The Comey Firing: A Study in How Trump Just Doesn't Get It - By Greer Clem

Another shock marked the seemingly endless first 110 days of the Trump presidency as Trump fired the head of the FBI, James Comey. Perhaps staying true to his New York roots, Trump did so with a Sex-And-The-City-style breakup; not quite by post-it, but by letter delivered to FBI headquarters when Trump knew Comey was out of town. Sitting contentedly in the Oval Office pushing his Coke button and tweeting away, Trump waited for the flood of support from both parties, proving just how much of a moron he really is.

The outrage from both parties has left a grossly unprepared White House scrambling and Trump fuming. Republican supporters of Trump's decision are saying, "You democrats wanted him gone anyways! What's the problem?" This I think is the critical question and one that is more illuminating than the answer itself because it shows just how deep the bipartisan divide is. 

As a Democrat, I would answer as follows: When Comey announced just days before the election that he would be looking at more of Hillary's emails, I was enraged. That being said, I don't think Comey did this in the hopes of swaying the election in favor of Trump. On the contrary, I think Comey was fairly certain (as was most of the country) that Hillary would win and so he took these actions wanting to appear fair and impartial in the office he held. I do think that he should have also disclosed that the FBI had been investigating the Trump campaign's potential ties to Russia since July. There may have been reasons for not disclosing this, I'm not sure, but Comey's actions did come across as partisan. 

Just last week Comey testified before the Senate and said that the thought that his actions had swayed the outcome of the election made him "mildly nauseous," but also said he would do it again. He also publicly refuted Trump's claims that Obama had him wiretapped, not because he was trying to regain some bipartisan standing, but because that was simply the truth.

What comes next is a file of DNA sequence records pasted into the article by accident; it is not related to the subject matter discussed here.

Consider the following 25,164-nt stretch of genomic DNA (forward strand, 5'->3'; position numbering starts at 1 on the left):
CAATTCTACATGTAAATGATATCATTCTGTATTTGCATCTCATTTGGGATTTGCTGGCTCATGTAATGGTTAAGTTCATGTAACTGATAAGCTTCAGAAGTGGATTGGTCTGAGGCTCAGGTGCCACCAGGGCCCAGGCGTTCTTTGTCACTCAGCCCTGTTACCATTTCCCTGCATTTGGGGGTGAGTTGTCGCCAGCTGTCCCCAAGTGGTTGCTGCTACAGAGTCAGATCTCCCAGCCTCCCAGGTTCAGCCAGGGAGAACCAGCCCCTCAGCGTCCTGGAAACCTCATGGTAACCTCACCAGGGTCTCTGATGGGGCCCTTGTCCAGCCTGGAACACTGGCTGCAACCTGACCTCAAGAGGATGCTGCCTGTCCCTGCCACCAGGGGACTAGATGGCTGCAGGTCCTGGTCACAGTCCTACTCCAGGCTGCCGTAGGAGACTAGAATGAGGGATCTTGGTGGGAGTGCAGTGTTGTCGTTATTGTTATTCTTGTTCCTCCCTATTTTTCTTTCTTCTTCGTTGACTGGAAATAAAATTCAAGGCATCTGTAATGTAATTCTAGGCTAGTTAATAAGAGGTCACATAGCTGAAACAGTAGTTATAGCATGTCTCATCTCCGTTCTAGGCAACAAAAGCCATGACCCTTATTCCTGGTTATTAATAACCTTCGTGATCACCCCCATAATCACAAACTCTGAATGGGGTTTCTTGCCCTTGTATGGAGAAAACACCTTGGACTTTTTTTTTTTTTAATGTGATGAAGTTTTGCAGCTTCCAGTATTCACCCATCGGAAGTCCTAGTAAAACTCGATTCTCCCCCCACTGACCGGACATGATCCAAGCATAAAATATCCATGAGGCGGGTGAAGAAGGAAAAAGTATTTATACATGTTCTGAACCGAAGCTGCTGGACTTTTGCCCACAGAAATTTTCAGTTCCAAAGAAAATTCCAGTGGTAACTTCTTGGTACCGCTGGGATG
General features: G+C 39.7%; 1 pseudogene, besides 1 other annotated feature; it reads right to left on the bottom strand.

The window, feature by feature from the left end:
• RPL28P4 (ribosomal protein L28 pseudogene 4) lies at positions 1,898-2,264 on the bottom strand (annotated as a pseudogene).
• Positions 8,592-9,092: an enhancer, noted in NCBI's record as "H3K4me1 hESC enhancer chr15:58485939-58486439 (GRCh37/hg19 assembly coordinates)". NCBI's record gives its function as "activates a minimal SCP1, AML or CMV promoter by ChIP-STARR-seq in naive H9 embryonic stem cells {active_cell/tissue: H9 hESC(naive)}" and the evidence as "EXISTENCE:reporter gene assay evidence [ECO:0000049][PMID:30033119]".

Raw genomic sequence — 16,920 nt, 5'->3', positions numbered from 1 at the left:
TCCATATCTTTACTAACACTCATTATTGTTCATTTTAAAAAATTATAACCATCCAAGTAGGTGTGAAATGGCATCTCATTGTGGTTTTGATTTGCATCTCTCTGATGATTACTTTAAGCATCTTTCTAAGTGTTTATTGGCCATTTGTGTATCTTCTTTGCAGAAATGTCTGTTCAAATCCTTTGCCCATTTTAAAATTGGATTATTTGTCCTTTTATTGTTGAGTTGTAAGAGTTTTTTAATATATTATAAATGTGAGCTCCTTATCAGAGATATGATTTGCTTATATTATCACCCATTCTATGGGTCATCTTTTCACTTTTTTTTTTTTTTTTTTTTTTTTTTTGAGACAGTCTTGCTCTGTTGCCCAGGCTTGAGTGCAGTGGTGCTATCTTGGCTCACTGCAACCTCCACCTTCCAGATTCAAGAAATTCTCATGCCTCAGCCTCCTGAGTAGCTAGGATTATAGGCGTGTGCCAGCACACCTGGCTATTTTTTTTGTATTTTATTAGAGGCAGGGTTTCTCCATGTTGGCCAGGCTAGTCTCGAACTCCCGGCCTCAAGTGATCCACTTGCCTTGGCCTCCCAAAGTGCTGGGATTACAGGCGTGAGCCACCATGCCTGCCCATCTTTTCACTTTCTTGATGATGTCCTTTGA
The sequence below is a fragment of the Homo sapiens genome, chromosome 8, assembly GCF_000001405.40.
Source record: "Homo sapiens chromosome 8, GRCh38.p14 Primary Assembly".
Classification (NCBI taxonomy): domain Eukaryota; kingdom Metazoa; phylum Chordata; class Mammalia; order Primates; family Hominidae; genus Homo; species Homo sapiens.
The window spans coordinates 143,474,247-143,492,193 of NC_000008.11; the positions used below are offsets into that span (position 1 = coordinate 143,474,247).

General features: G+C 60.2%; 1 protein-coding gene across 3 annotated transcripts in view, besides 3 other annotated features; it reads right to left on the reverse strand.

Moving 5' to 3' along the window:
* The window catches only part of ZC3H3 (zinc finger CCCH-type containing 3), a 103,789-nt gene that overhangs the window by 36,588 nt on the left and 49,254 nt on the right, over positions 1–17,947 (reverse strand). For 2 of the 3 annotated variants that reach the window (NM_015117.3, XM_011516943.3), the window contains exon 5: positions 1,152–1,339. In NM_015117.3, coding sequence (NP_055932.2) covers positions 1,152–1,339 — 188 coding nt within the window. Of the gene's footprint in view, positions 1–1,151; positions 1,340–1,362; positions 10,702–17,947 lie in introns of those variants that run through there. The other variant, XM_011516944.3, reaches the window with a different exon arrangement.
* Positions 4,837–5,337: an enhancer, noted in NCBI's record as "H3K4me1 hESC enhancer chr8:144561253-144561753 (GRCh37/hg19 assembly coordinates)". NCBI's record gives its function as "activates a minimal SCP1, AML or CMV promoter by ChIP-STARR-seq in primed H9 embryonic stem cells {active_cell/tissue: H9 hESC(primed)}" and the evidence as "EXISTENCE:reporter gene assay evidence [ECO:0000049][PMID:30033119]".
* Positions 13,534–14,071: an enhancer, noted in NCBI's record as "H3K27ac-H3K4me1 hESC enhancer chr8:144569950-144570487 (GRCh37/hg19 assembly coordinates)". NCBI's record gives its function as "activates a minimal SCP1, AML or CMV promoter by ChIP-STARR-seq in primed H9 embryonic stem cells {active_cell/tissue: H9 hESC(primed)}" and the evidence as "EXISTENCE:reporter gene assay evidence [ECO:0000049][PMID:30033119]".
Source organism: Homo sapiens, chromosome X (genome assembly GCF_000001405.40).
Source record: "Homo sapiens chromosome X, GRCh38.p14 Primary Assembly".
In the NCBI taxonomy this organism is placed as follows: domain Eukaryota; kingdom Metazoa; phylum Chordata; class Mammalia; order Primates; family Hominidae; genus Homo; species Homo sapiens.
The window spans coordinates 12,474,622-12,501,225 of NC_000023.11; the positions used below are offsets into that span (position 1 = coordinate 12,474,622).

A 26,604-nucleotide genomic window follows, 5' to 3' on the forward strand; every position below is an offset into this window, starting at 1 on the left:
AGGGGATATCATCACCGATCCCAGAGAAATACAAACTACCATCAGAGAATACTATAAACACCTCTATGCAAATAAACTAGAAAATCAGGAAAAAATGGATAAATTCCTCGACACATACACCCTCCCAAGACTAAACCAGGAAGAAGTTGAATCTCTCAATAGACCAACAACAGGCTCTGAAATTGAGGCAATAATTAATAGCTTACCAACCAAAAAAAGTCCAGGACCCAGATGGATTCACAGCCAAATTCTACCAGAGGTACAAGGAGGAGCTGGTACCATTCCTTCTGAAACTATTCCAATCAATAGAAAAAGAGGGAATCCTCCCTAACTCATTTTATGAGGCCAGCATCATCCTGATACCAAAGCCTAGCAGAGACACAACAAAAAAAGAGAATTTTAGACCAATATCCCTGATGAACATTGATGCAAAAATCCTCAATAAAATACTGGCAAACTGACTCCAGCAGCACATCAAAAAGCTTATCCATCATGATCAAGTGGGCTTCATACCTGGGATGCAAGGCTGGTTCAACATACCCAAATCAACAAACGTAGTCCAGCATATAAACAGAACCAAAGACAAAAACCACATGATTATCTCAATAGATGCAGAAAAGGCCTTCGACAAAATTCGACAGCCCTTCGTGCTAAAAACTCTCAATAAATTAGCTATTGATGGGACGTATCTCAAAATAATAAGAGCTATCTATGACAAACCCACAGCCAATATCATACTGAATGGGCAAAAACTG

Republicans may argue that if a democrat was sitting in the White House perhaps we would have dismissed Comey ourselves. This is false for several reasons: the first is that if Hillary were the sitting president, she would not dismiss Comey because that would look like an act of personal vengeance and would be severely inappropriate. The second reason is that any Democrat, or, for that matter, any other person in the white house would defer the the House and Senate Intelligence Committees to make such a decision. The House Committee already questioned Comey  and he came out clean. Also, the tenure of the Head of the FBI is meant to be ten years so as to avoid partisanship. Firing the sitting head and then hiring someone new looks like you're trying to sway the FBI to be under your control. 

So, let's breakdown the mentality behind Trump's decision. Back in January, Trump praised Comey for his actions during the election. On February 13, Michael Flynn resigns as national security adviser after it was discovered that he had failed to disclose meeting with the Russian Ambassador. On February 15, the Senate Intelligence Committee convenes to discuss going forward with the investigation into the Trump campaign. On March 2, Attorney General Jeff Sessions recuses himself from the investigation after he also failed to disclose a meeting with the Russian Ambassador during the campaign. On March 20, Comey testifies before the House Intelligence Committee where he refutes the claim that Obama wiretapped Trump and publicly confirms for the first time that the FBI is investigating potential ties between Russia and the Trump campaign. 

So where does that leave Trump? Stewing in anger would be the correct answer. Trump assumed he could manipulate Comey to do his bidding because he fundamentally misunderstands the power of the presidency. When that did not work, Trump no longer had any use for Comey. The best part? Attorney General Sessions couldn't make the firing recommendation to Trump because that would look vengeful, so Assistant Attorney General, Rod Rosenstein, crafted the memo. Way to go guys, no one's gonna piece that one together. Okay, I lied. Here's the best part: The rationale Rosenstein gives? That Comey mishandled the Clinton email investigation! If you're gonna fake fire someone, at least have a better fake reason. 

I want to conclude by saying this: Republicans and Democrats should have an equally vested interest in discovering any campaign ties with Russia. If Hillary's campaign had been allegedly working with Russian officials, I would want to know. If a democratic president's former campaign needed to be investigated, I would want it to be done. Comey is certainly a flawed man who has made questionable decisions, but he was trying to do his job, and just because Trump has the power to fire him does not mean it's a good idea, especially once he had already passed through the House Intelligence Committee. Not only does that devalue your own House Intelligence Committee, it makes you look like a dictator. Trump does not understand that the role of the president is not always implicitly stated; rules and traditions exist for a reason. The American public is one thing he cannot control, and we will always hold him and any president accountable. 


Greer Clem